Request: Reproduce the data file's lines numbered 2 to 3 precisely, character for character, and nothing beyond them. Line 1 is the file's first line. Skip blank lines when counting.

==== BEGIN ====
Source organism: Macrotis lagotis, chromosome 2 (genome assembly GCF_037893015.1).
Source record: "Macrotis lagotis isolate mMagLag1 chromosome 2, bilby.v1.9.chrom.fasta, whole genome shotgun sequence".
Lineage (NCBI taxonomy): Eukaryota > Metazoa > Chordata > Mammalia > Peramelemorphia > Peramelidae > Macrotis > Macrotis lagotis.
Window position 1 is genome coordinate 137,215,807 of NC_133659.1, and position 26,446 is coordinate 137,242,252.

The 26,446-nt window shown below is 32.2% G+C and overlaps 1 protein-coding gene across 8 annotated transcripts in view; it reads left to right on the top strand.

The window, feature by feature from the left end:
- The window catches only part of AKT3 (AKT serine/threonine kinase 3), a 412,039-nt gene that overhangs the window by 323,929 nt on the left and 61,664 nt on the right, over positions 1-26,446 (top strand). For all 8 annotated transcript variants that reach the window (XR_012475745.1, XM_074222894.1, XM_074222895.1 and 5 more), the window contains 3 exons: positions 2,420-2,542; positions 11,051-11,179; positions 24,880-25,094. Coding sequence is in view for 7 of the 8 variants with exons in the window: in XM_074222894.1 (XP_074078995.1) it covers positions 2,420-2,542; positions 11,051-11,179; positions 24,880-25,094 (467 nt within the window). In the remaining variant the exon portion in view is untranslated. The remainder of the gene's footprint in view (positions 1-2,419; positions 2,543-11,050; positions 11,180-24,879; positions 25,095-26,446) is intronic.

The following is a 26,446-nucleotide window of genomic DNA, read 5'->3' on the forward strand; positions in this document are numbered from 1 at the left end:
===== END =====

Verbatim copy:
Source record: "Macrotis lagotis isolate mMagLag1 chromosome 2, bilby.v1.9.chrom.fasta, whole genome shotgun sequence".
Lineage (NCBI taxonomy): Eukaryota > Metazoa > Chordata > Mammalia > Peramelemorphia > Peramelidae > Macrotis > Macrotis lagotis.